Traveling to Charleston earlier this month, United Airlies asked for volunteers to get put on a later flight as well as a $700 travel voucher. I was apprehensive since I didn’t think I could do this, but two people I was with encouraged me to go for it. One even used the “you waited in line for burritos” argument and said I was the king of getting free things, so why wouldn’t I do this? It was a very persuasive.

By the time I approached the desk, the voucher was up to $800. I was sold. The flight boarded, and I waited at the gate to make sure it was full. It was. I had to wait at the gate for another 20 minutes after the flight departed from the gate, but at the end, United gave me a $1000 voucher. WOOOOOOOOOOOOOOOOOOO!

The next step was the airline giving me a voucher to take a shuttle from Dulles to National for a flight on American Airlines. I'm not sure how United got me on an American flight, but I wasn't going to complain. I took the shuttle with another woman who also took United's offer for the voucher and later flight. We talked about our families and how the voucher would help us visit family living in other areas. Oh, I also received a $10 food voucher. It didn’t cover my entire Five Guys meal, but it was close.

Of course, it turned out that the woman who shared the shuttle had the seat next to me on the plane. At that point, we had nothing else to say to each other. Hooray for books and headphones! I made it in Charleston in plenty of time and now I have a $1000 to spend on United! With three kids, that might (might!) cover one family flight next summer.

Monday, November 05, 2018

Shabbat In Charleston

When I knew that I was going to be in Charleston, South Carolina, I decided that I wanted to attend Shabbat services at Kahal Kadosh Beth Elohim, one of the oldest synagogues in the United States. The congregation was founded in 1749 with the current sanctuary built in 1840. After the tragic shootings at the Tree of Life synagogue in Pittsburgh, I definitely wanted to attend Friday night Shabbat services. The unique sanctuary is unlike any I've ever seen, so I've included some pictures here.

In the immediacy after the shooting, I was sad and angry. I shared my frustration about the shooting and the state of our country. I still feel terrible for the family members of the victims, and I still have no confidence in our government to do something to prevent mass shootings by making sure that people who shouldn't have guns, don't have guns. Just on Friday, two people were killed and five others were wounded at a yoga studio in Tallahassee.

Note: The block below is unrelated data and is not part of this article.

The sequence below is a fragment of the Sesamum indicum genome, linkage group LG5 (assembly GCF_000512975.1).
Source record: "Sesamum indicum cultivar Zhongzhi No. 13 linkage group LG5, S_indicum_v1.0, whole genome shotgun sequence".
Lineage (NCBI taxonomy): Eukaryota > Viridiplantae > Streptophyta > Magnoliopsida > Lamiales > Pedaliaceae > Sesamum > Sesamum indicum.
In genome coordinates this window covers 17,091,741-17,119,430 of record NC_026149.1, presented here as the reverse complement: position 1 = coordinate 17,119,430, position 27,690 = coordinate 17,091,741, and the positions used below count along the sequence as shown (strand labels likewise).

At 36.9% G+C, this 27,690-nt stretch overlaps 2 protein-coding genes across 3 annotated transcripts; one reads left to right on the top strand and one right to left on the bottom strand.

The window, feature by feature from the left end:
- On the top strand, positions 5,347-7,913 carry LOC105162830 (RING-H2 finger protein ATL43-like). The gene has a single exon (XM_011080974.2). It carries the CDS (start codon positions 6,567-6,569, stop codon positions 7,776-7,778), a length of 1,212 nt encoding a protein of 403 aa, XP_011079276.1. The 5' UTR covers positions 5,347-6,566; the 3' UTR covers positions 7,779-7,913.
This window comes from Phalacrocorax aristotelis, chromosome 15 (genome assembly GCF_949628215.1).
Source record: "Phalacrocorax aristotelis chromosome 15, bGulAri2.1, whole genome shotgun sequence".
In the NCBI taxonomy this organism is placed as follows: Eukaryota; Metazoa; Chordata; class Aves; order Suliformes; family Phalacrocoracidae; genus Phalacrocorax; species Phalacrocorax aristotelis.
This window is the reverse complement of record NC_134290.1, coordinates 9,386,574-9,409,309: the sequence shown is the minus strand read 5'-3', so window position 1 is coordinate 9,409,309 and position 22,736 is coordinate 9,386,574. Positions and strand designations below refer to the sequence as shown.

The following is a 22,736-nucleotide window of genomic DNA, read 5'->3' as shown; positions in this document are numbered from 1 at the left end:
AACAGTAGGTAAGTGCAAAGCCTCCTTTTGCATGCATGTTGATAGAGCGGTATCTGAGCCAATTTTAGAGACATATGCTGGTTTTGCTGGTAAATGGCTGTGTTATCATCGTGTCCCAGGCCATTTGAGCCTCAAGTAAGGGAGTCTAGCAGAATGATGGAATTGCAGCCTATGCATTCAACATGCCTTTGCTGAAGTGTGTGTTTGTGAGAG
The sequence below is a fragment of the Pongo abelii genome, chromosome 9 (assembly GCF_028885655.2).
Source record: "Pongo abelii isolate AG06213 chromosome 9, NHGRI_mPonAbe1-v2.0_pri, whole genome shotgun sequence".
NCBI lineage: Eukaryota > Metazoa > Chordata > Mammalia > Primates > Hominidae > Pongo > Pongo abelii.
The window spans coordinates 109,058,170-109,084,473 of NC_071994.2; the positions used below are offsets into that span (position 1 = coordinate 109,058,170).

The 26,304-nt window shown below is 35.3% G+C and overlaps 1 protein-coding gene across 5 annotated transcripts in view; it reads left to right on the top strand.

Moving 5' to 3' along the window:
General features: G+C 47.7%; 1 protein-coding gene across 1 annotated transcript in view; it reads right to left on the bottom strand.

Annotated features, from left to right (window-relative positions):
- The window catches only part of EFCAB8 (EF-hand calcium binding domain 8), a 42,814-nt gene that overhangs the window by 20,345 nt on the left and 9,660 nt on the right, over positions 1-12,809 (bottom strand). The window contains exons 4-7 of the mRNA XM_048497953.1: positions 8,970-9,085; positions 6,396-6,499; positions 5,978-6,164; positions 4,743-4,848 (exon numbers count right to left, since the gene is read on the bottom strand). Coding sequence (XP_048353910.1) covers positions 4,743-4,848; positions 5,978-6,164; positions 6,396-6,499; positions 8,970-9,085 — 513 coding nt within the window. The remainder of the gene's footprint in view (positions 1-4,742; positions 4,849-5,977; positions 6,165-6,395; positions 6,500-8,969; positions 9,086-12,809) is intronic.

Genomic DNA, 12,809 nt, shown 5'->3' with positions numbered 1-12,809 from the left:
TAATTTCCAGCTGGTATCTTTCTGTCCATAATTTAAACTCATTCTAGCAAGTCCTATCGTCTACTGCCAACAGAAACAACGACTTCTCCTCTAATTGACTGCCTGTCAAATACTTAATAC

With all of that written, there is some good in the world. Seeing how the Pittsburgh community has come together has been incredible. I always knew that Pittsburgh was a special place, but I've been amazed by the city's unity and support for one another. Back to Charleston, there were easily 200 people for Friday night services. I don't know how many people typically attend Shabbat services, but my guess is that this is significantly more than usual. I went to services by myself, and while I tend to keep to myself in unfamiliar situations, the congregation was particularly welcoming. I sat next to a pastor of a local church and his wife, both at the synagogue with their son to support Kahal Kadosh Beth Elohim ("KKBE") and the Jewish community. Naturally, I met another couple that spent about a decade in Pittsburgh in the 80s. It turned out that we both attended Tree of Life at the same time (I didn't know them) and actually lived less than a mile apart for several years. Because Pittsburgh.

Overhearing several conversations, there were definitely people of multiple faiths attending services in solidarity with the Jewish community. It sounds like this happened throughout the United States. And this is why in the wake of last week's shooting, I do have some faith in humanity. It seems like there are so many divisions in this country, particularly politically, but attending services with so many people really was heartening. Oh, every synagogue should serve root beer floats during the oneg (the post-service social gathering) like KKBE! Root beer floats can certainly bring the country together!

(The first and third photos are courtesy of the Kahal Kadosh Beth Elohim website. The second is my own picture, clearly not of the same quality of the others.)